It was hard being alone and dealing with the special kind of isolation reserved for women like myself, punished by society for having the audacity to initiate divorce proceedings against their abusive husbands.  There were, however, a few people who did try to set me up. Most of the prospects were either much older, widowers with many children or deficient in other respects.  One day, another lady with whom I worked told me she had a perfect match for me.  Her nephew, a gentleman in his thirties and never married, had moved into the neighborhood and she would like for us to meet.  We met, this time without my parents’ input or pressure from anyone else. He was a perfect gentleman, spoke without any hesitation about many interesting topics, but most of all, he told me he enjoyed my company as much as I did his.  The only thing that seemed to bother him was the fact that I had a child; he was not too keen on children.  As time went by, he seemed to accept my son as part of the package and we got married.

Everything was great as long as my son was out of sight.  If my son intruded on our time when my husband was home, he would sternly tell him to leave the room until he was done talking to me.  My son was miserable and often had to stay in his room until his step-father left for work or fell asleep.  As the boy got older, he would say that I was his mother and he could talk to me whenever he wanted. Following one outburst, my husband smacked him across the face and told him that this was his house, I was his wife and he was to stay quiet or he would be thrown out!  That was when my world collapsed.  I had gone from one abusive marriage into another!  It is clear that my husband has given me an ultimatum, to choose either him or my son.  What am I to do?  I will never give up my son, yet, how will it look if I get divorced again? Is there a way to salvage this marriage?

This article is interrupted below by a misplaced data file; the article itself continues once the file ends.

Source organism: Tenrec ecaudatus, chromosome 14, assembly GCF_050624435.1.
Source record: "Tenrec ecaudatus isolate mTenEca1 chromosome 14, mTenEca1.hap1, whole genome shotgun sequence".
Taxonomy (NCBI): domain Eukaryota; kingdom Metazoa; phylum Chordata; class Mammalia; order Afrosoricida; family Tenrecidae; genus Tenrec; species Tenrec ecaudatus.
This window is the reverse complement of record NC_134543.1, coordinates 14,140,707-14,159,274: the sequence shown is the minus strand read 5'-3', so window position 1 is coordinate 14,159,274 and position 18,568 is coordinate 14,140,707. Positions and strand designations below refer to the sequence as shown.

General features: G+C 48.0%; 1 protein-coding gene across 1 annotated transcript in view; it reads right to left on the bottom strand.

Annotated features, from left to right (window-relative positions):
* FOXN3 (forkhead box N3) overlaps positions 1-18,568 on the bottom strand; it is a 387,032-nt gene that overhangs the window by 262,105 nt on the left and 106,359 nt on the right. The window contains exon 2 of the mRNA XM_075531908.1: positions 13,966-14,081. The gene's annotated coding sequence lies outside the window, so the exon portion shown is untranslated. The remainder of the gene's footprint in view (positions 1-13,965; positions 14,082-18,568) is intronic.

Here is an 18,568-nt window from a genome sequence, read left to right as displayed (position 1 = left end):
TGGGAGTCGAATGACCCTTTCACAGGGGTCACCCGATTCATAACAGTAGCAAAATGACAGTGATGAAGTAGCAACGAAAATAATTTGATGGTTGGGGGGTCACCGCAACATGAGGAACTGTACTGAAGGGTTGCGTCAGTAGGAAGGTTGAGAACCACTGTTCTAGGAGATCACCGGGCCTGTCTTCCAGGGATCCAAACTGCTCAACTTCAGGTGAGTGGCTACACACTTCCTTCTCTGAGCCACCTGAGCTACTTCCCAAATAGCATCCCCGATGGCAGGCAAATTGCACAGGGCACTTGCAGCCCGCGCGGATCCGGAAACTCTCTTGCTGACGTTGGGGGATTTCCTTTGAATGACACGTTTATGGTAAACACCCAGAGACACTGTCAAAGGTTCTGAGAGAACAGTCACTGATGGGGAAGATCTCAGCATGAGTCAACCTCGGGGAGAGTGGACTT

Dear Friend,

I’m stunned that you even asked the question at the end of your letter!  Although I truly empathize with you on your poor streak of luck in life partners, I can’t fathom your lack of good judgement the second time around.

With your first marriage, you could not be blamed for having fallen into such a debacle of a marriage, what with you being barely eighteen and being pushed into this ill-fated union. Your concerns were swatted away and crucial information was kept from you. However, here it is only you.

I understand loneliness and how a nice guy who seems to like you and pays you a lot of attention makes things better – whether or not he likes your child. You were hoping that he’d be so happy with you he would suddenly find a little extra love for your son. It didn’t happen that way.

I would suggest an immediate appointment with a therapist so you can understand why you seem to attract abusive, controlling partners. You also need to learn that growing up and being mature are two different things; the first happens automatically and the latter must be cultivated.

 

Forget the ultimatum.  Tell your husband you choose your son; the child already lost a father, don’t let him lose his mother. Stand up and protect your child – that is your responsibility to him, and the first step toward your own maturity.  If your husband loves you more than he loves himself, he’ll find a way to overcome his dislike of your son or his feeling threatened by your maternal love for your child.

Otherwise, there really isn’t any hope for this marriage.  Whatever the outcome, stop worrying about what other people think and do what’s best for you and your son.